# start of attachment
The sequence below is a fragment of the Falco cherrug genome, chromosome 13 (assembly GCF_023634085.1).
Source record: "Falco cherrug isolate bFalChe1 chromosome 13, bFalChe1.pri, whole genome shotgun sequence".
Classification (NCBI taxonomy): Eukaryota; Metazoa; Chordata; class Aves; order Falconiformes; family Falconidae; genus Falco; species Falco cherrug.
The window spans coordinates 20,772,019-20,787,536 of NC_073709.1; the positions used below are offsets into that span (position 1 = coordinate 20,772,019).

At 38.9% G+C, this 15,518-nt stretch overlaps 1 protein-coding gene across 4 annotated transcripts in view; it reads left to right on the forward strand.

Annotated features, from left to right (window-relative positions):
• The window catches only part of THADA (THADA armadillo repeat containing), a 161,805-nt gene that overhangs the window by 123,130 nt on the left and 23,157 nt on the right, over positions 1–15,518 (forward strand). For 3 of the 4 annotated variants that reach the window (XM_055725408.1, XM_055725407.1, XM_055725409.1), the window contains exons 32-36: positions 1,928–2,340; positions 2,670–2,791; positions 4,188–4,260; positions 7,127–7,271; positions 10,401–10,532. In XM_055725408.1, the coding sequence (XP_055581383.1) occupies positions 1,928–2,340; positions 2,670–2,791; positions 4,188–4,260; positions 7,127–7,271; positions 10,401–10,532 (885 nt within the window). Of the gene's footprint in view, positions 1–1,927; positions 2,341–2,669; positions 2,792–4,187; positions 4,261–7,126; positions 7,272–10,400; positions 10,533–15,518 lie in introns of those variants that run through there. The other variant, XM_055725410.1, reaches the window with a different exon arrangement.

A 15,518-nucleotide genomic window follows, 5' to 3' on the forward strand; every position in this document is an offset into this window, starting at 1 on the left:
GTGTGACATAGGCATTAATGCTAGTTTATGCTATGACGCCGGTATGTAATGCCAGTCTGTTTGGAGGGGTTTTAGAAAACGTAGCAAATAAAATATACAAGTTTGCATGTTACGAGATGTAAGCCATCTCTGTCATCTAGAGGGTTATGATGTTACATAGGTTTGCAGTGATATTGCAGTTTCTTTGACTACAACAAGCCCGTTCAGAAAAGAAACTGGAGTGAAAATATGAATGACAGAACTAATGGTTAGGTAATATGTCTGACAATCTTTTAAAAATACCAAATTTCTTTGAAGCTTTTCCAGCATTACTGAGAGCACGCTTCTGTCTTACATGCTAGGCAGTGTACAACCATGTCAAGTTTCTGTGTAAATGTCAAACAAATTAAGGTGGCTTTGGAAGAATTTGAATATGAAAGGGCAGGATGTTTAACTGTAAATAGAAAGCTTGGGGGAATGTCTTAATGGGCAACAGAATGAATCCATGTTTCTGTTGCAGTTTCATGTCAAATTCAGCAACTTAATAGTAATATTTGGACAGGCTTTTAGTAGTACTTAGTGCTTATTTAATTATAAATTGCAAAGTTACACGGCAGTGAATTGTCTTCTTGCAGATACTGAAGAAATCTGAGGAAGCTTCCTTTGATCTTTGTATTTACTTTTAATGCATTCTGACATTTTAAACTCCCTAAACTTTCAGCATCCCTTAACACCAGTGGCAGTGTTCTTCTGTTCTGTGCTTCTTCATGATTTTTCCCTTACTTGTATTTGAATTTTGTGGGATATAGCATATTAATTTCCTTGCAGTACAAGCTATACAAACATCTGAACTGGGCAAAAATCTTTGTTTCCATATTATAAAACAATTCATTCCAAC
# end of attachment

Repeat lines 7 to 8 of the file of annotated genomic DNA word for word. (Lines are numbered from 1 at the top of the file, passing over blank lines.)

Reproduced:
• The window catches only part of THADA (THADA armadillo repeat containing), a 161,805-nt gene that overhangs the window by 123,130 nt on the left and 23,157 nt on the right, over positions 1–15,518 (forward strand). For 3 of the 4 annotated variants that reach the window (XM_055725408.1, XM_055725407.1, XM_055725409.1), the window contains exons 32-36: positions 1,928–2,340; positions 2,670–2,791; positions 4,188–4,260; positions 7,127–7,271; positions 10,401–10,532. In XM_055725408.1, the coding sequence (XP_055581383.1) occupies positions 1,928–2,340; positions 2,670–2,791; positions 4,188–4,260; positions 7,127–7,271; positions 10,401–10,532 (885 nt within the window). Of the gene's footprint in view, positions 1–1,927; positions 2,341–2,669; positions 2,792–4,187; positions 4,261–7,126; positions 7,272–10,400; positions 10,533–15,518 lie in introns of those variants that run through there. The other variant, XM_055725410.1, reaches the window with a different exon arrangement.

A 15,518-nucleotide genomic window follows, 5' to 3' on the forward strand; every position in this document is an offset into this window, starting at 1 on the left: